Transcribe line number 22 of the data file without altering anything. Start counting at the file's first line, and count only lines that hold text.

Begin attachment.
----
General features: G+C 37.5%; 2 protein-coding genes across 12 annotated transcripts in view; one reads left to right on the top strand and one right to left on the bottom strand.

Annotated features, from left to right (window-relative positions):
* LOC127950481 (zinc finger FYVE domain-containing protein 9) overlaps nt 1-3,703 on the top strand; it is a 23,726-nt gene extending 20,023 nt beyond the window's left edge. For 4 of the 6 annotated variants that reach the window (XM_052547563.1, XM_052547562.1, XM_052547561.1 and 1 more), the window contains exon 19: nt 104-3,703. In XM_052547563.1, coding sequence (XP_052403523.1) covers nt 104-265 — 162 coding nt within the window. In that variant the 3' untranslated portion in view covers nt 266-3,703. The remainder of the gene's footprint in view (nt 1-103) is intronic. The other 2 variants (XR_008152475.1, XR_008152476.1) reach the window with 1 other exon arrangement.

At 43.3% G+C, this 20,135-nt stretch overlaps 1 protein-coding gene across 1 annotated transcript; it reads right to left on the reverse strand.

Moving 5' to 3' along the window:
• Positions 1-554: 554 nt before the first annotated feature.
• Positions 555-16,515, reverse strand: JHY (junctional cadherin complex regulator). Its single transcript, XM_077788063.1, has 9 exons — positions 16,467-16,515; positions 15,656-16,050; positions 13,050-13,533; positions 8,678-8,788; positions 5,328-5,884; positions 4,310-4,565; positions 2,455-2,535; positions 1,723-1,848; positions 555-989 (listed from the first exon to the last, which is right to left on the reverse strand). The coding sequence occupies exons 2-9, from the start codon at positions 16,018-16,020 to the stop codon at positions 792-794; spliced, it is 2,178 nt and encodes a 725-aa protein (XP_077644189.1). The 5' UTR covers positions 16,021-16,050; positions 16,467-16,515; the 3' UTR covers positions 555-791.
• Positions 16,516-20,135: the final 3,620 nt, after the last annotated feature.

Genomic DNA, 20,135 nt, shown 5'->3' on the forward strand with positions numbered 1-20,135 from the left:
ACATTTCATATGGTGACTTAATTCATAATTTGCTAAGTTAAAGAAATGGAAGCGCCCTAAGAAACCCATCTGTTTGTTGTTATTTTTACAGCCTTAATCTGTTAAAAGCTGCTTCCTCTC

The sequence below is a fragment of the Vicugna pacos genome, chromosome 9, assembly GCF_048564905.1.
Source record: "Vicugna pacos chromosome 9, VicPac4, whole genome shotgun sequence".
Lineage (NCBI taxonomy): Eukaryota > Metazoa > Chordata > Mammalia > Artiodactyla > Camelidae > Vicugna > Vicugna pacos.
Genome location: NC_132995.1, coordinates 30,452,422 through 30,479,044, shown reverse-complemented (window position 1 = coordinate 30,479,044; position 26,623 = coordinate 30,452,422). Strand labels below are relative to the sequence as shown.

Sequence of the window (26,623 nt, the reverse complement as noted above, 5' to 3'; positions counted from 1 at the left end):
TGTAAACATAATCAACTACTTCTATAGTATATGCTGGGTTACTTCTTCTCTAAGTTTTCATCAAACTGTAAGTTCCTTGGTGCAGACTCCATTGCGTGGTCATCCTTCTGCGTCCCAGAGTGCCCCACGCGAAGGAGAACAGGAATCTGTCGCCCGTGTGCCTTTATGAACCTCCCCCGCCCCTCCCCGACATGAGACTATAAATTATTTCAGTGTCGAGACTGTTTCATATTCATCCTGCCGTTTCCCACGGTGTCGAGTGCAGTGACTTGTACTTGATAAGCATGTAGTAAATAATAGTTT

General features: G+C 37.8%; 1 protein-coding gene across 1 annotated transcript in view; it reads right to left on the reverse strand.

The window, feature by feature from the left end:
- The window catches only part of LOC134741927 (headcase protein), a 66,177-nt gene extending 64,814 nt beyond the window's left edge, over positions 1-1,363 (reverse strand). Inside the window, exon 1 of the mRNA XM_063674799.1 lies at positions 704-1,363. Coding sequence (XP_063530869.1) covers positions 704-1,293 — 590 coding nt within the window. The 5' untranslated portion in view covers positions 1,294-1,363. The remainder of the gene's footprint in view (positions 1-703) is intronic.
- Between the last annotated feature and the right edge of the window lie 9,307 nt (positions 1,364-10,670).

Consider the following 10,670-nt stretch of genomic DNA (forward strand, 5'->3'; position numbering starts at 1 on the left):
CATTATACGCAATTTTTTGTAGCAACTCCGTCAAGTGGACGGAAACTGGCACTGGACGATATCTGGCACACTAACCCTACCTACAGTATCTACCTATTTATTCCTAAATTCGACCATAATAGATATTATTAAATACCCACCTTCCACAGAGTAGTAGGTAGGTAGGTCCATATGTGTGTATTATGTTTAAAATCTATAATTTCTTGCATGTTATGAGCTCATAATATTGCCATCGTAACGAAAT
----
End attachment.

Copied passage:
CATTATACGCAATTTTTTGTAGCAACTCCGTCAAGTGGACGGAAACTGGCACTGGACGATATCTGGCACACTAACCCTACCTACAGTATCTACCTATTTATTCCTAAATTCGACCATAATAGATATTATTAAATACCCACCTTCCACAGAGTAGTAGGTAGGTAGGTCCATATGTGTGTATTATGTTTAAAATCTATAATTTCTTGCATGTTATGAGCTCATAATATTGCCATCGTAACGAAAT